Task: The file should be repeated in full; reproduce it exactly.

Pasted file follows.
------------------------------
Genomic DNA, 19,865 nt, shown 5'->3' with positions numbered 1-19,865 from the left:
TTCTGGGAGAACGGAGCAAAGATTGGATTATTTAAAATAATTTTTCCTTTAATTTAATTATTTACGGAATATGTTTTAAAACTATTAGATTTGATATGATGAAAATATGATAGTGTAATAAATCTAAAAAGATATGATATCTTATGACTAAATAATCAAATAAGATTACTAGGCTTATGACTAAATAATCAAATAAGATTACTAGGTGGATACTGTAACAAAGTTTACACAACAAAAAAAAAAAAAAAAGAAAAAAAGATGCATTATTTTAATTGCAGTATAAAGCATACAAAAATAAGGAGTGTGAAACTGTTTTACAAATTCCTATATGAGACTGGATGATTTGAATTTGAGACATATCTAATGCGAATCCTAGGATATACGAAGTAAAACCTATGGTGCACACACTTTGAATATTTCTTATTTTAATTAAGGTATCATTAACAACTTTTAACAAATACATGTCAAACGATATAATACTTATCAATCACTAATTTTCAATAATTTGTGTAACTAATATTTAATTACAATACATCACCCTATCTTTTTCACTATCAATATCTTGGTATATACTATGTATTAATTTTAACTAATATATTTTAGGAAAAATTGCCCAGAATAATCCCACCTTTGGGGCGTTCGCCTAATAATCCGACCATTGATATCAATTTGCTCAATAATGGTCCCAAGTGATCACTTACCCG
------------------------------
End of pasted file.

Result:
Genomic DNA, 19,865 nt, shown 5'->3' with positions numbered 1-19,865 from the left:
TTCTGGGAGAACGGAGCAAAGATTGGATTATTTAAAATAATTTTTCCTTTAATTTAATTATTTACGGAATATGTTTTAAAACTATTAGATTTGATATGATGAAAATATGATAGTGTAATAAATCTAAAAAGATATGATATCTTATGACTAAATAATCAAATAAGATTACTAGGCTTATGACTAAATAATCAAATAAGATTACTAGGTGGATACTGTAACAAAGTTTACACAACAAAAAAAAAAAAAAAAGAAAAAAAGATGCATTATTTTAATTGCAGTATAAAGCATACAAAAATAAGGAGTGTGAAACTGTTTTACAAATTCCTATATGAGACTGGATGATTTGAATTTGAGACATATCTAATGCGAATCCTAGGATATACGAAGTAAAACCTATGGTGCACACACTTTGAATATTTCTTATTTTAATTAAGGTATCATTAACAACTTTTAACAAATACATGTCAAACGATATAATACTTATCAATCACTAATTTTCAATAATTTGTGTAACTAATATTTAATTACAATACATCACCCTATCTTTTTCACTATCAATATCTTGGTATATACTATGTATTAATTTTAACTAATATATTTTAGGAAAAATTGCCCAGAATAATCCCACCTTTGGGGCGTTCGCCTAATAATCCGACCATTGATATCAATTTGCTCAATAATGGTCCCAAGTGATCACTTACCCG